Michienzi begins chapter 2 by explaining the innovative analysis to come, namely by examining how Datini chose his employees and describing their qualities and qualifications, looking both at the individuals involved and the strengths and weaknesses of such a system. Unfortunately, much space is spent explaining generalities--for example, the fact that merchants trained, apprenticed, traveled, and were promoted based on competence--without much detail directly related to the Datini companies. Footnotes refer to specific letters, but these are rarely brought into the text itself (this is the case throughout the book). Michienzi concludes chapter 2 with the fact that, unlike merchants from Pisa or Venice, Datini’s companies were limited in their maritime possibilities, restricted from access to the Maghrib, and reliant on the essential trading hub of Majorca.

Chapter 3 addresses the importance of nations in the organization of long-distance trade. Michienzi makes ample comparisons with medieval universities and the coercive role mercantile nations played as social and political filters between home and host countries. The establishment of national groups as a trading practice is generously treated, as are other basic aspects of medieval Mediterranean trade, including funduqs, treaties, and consuls. Florence, however, maintained no diplomatic presence in the lands in question during Datini’s lifetime, its merchants having to rely on Pisan, Genoese, or sometimes Venetian institutions. The chapter concludes, again, with the idea that these restrictions forced Datini into creating a network of intermediaries that could connect his Tuscan companies with the markets of North Africa.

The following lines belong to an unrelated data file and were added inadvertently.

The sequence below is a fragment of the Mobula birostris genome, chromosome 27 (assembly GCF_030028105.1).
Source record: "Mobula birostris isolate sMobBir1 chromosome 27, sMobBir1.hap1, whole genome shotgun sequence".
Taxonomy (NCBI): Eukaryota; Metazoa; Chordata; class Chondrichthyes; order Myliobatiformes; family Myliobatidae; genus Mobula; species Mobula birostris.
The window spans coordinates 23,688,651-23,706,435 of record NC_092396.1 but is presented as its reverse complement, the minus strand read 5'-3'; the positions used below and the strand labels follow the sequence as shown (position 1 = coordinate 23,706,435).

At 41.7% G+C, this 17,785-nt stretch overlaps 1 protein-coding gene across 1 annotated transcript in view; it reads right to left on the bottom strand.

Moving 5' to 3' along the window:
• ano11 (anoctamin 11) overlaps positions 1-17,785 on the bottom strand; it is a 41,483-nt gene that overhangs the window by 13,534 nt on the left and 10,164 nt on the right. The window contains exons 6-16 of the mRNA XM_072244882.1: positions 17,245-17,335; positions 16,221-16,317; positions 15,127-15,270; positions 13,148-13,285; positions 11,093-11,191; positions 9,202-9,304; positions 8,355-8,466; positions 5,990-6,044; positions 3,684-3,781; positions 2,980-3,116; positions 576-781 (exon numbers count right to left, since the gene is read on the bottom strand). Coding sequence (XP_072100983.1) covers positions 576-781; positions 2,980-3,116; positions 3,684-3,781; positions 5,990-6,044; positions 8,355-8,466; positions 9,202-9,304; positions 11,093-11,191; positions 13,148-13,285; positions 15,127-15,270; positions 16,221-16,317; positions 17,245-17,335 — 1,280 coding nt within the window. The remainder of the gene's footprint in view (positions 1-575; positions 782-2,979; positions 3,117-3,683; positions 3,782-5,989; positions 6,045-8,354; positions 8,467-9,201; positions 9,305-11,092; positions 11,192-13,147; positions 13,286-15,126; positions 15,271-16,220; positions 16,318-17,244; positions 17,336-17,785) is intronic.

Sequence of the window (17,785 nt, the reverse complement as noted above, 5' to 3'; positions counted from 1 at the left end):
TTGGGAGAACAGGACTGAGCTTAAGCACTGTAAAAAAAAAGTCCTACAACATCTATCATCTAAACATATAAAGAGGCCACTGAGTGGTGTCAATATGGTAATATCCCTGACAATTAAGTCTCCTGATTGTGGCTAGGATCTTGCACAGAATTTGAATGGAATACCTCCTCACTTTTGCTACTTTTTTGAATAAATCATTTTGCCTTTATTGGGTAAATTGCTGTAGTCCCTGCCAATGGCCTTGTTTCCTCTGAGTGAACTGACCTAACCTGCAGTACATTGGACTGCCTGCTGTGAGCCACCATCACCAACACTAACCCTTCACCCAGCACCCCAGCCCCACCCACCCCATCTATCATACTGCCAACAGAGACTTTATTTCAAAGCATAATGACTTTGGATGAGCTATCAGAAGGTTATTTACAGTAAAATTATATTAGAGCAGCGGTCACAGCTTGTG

Michienzi concentrates on trade practices with the Maghrib in chapter 4. The chapter presents a number of basic concepts, such as the dominance of dinars in the region, before proceeding to the importance of the textile trade. Although European wools were considered superior, Maghribi wools were still useful, and other products, especially leathers and dyes, were imported to fuel European production, transiting first through Majorca. The use of Jewish and Berber intermediaries for both sub-Saharan and North African trade is briefly addressed, although in-depth treatment is relegated to the second half of the book, where the author intends to “present the characteristics of the Datini company’s ‘Maghribi’ network, composed of a great variety of operators acting on different levels” (p. 236).